The garbage collection implementation is key to the superior performance of the IBM Java Virtual Machine (JVM). While most other JVMs need a lot of tweaking to provide optimal performance, IBM JVMs are designed to work well in most scenarios with their "out of the box" settings. In certain situations, however, garbage collection performance nosedives for no apparent reason. The effects can be an unresponsive server, a frozen screen, or a complete failure, often with cryptic messages such as "Totally out of heap space." Luckily, in almost all such situations, the cause is easy to locate and usually quite easy to correct.
This article shows how to locate potential causes of performance degradation. Since garbage collection is such a vast and complex topic, this article builds on an excellent set of articles already published (see [link|http://www-106.ibm.com/developerworks/ibm/library/i-gctroub/#resources|Resources]).Though most of the suggestions discussed in this article treat your Java program as a black-box, there also are some ideas that you can put in use while designing or coding to avoid potential problems altogether.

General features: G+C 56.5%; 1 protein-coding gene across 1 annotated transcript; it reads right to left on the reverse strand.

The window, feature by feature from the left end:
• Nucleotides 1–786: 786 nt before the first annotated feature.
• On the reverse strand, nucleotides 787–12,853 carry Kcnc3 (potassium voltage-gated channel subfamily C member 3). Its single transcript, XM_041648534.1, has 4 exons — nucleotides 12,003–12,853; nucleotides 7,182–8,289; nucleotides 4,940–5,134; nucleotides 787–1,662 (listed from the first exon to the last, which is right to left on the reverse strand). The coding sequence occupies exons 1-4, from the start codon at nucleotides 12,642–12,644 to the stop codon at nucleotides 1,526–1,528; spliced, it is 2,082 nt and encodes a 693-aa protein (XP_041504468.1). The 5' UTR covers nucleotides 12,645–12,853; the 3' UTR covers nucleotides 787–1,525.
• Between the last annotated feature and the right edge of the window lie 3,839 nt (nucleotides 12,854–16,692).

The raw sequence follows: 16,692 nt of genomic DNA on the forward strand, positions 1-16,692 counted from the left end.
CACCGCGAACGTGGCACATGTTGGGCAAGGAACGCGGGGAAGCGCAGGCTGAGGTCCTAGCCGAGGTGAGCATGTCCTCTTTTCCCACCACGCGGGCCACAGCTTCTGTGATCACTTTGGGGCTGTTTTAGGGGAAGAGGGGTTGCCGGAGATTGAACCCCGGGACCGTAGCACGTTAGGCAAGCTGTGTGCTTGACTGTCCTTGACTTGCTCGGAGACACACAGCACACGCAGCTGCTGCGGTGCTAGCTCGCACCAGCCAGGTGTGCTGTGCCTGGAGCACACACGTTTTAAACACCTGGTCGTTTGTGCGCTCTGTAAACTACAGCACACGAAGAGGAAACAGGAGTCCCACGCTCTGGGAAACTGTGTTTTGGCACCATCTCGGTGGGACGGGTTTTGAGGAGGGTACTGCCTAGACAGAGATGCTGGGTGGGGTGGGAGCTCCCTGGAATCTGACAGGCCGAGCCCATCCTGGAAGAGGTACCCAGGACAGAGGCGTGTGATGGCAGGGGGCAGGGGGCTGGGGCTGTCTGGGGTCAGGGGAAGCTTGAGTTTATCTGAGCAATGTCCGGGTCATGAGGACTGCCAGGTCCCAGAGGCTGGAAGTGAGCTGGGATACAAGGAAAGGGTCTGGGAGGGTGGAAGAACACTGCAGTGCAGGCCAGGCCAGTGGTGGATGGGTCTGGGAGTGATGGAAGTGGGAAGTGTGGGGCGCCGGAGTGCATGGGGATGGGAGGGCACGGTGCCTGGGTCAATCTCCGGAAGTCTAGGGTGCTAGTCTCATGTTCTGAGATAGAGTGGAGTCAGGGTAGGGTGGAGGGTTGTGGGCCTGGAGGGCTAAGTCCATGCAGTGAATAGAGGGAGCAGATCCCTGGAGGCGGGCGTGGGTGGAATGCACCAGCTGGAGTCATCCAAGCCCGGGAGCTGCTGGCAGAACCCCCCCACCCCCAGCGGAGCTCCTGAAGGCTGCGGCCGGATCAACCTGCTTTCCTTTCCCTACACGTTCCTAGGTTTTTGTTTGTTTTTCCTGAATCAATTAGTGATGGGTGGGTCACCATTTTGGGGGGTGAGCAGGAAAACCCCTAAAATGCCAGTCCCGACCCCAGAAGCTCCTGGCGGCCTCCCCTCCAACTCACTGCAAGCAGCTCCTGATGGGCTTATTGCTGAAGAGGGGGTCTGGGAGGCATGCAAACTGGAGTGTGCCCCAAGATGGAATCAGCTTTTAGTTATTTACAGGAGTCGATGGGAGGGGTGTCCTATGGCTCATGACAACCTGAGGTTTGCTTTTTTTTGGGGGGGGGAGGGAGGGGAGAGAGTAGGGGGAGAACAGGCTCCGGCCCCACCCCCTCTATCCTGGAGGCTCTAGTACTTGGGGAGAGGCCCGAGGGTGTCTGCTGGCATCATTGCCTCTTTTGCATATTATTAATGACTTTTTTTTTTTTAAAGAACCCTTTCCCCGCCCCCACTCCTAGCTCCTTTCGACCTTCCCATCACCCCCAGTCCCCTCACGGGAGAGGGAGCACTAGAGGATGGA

It used to be that Sun's JVM GC algorithms were pretty bad. I think they and others have improved them in subsequent JVM implementations. It sounds like he's drunk too much of MS's Koolade.